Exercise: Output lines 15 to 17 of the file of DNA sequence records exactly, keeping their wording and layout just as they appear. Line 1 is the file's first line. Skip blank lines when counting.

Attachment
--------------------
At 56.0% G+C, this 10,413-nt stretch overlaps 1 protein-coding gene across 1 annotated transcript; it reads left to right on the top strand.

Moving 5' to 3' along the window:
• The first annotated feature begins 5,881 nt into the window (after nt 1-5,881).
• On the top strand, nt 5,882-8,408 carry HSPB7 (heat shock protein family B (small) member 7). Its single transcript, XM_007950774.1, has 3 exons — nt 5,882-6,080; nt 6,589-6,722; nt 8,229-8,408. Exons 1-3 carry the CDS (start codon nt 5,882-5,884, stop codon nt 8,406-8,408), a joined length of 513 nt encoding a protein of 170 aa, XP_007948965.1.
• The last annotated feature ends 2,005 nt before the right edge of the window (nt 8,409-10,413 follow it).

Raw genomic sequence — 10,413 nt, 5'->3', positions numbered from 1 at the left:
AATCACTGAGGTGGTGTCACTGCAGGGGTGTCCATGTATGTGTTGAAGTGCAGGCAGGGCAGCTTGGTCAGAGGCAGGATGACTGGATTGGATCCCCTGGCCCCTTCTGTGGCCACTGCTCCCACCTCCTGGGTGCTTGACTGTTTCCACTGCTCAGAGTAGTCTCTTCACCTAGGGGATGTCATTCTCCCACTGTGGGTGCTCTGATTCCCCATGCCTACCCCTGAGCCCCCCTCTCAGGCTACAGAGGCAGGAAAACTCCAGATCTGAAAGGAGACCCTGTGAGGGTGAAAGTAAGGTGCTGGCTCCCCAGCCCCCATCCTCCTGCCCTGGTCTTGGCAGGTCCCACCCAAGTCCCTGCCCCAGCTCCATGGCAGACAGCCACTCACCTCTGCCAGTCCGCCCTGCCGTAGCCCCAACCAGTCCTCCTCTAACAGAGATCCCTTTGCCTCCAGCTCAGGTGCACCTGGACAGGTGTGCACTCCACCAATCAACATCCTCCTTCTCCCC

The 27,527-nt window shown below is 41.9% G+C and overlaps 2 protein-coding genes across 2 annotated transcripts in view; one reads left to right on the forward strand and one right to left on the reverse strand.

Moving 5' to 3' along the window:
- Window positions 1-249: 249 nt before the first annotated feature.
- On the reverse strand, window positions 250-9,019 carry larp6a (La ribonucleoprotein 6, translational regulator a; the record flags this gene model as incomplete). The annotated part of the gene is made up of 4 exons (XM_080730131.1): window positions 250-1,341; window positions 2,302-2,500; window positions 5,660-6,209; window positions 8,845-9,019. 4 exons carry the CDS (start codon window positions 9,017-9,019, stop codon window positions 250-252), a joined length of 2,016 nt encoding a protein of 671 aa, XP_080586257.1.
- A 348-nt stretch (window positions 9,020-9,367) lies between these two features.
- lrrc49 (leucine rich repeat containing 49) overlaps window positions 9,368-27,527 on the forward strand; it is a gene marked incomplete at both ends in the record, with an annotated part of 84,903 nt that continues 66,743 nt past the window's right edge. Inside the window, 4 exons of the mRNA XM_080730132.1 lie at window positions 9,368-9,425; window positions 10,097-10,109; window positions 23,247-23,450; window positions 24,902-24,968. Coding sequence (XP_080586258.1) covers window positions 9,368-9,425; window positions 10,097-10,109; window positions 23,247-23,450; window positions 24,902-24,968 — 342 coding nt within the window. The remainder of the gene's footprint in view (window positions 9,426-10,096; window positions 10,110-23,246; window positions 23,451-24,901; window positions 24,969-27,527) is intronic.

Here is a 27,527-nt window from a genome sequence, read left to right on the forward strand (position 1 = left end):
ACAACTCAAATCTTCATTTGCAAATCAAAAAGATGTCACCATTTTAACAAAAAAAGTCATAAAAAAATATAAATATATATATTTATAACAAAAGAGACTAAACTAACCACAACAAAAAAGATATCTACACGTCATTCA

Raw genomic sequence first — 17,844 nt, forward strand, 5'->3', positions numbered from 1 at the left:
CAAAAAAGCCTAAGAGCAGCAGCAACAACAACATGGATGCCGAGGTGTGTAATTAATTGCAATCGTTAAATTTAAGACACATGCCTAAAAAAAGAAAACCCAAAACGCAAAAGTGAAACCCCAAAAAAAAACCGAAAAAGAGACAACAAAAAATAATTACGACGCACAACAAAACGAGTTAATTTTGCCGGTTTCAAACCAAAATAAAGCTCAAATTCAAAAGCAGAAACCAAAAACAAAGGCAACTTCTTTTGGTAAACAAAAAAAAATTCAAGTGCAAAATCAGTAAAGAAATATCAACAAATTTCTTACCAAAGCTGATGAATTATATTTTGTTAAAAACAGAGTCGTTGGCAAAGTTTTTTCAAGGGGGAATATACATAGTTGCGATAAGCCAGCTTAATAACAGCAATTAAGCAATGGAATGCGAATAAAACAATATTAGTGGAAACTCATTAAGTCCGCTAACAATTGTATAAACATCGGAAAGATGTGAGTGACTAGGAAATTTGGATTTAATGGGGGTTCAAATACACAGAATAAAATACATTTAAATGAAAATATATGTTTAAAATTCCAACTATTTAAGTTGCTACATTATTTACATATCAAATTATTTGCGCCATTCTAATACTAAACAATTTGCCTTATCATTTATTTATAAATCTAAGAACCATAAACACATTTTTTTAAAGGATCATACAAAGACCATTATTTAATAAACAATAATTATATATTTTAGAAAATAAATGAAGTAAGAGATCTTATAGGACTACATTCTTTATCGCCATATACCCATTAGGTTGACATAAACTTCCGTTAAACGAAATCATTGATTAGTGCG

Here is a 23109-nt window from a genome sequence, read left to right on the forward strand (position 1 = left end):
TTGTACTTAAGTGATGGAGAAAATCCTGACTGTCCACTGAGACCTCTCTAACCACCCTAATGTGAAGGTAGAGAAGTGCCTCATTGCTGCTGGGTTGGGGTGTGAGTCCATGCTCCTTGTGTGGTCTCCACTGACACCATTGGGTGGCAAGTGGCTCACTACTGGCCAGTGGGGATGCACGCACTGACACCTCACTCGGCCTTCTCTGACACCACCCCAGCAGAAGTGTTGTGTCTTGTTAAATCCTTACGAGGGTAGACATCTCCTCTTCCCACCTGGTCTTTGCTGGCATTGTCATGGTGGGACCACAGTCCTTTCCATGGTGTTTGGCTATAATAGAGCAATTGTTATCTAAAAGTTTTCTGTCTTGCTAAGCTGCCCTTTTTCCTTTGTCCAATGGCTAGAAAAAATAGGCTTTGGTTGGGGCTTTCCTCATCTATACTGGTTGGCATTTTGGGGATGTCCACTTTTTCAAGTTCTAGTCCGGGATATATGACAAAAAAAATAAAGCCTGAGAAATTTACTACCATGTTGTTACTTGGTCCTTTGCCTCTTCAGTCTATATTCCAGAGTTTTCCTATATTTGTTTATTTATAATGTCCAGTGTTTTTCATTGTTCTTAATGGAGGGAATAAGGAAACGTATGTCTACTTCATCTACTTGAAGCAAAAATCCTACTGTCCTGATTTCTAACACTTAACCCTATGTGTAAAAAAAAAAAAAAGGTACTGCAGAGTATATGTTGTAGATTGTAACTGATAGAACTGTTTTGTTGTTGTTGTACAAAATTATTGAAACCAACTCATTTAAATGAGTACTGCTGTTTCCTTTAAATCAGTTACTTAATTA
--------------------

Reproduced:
ACAACTCAAATCTTCATTTGCAAATCAAAAAGATGTCACCATTTTAACAAAAAAAGTCATAAAAAAATATAAATATATATATTTATAACAAAAGAGACTAAACTAACCACAACAAAAAAGATATCTACACGTCATTCA

Raw genomic sequence first — 17,844 nt, forward strand, 5'->3', positions numbered from 1 at the left:
CAAAAAAGCCTAAGAGCAGCAGCAACAACAACATGGATGCCGAGGTGTGTAATTAATTGCAATCGTTAAATTTAAGACACATGCCTAAAAAAAGAAAACCCAAAACGCAAAAGTGAAACCCCAAAAAAAAACCGAAAAAGAGACAACAAAAAATAATTACGACGCACAACAAAACGAGTTAATTTTGCCGGTTTCAAACCAAAATAAAGCTCAAATTCAAAAGCAGAAACCAAAAACAAAGGCAACTTCTTTTGGTAAACAAAAAAAAATTCAAGTGCAAAATCAGTAAAGAAATATCAACAAATTTCTTACCAAAGCTGATGAATTATATTTTGTTAAAAACAGAGTCGTTGGCAAAGTTTTTTCAAGGGGGAATATACATAGTTGCGATAAGCCAGCTTAATAACAGCAATTAAGCAATGGAATGCGAATAAAACAATATTAGTGGAAACTCATTAAGTCCGCTAACAATTGTATAAACATCGGAAAGATGTGAGTGACTAGGAAATTTGGATTTAATGGGGGTTCAAATACACAGAATAAAATACATTTAAATGAAAATATATGTTTAAAATTCCAACTATTTAAGTTGCTACATTATTTACATATCAAATTATTTGCGCCATTCTAATACTAAACAATTTGCCTTATCATTTATTTATAAATCTAAGAACCATAAACACATTTTTTTAAAGGATCATACAAAGACCATTATTTAATAAACAATAATTATATATTTTAGAAAATAAATGAAGTAAGAGATCTTATAGGACTACATTCTTTATCGCCATATACCCATTAGGTTGACATAAACTTCCGTTAAACGAAATCATTGATTAGTGCG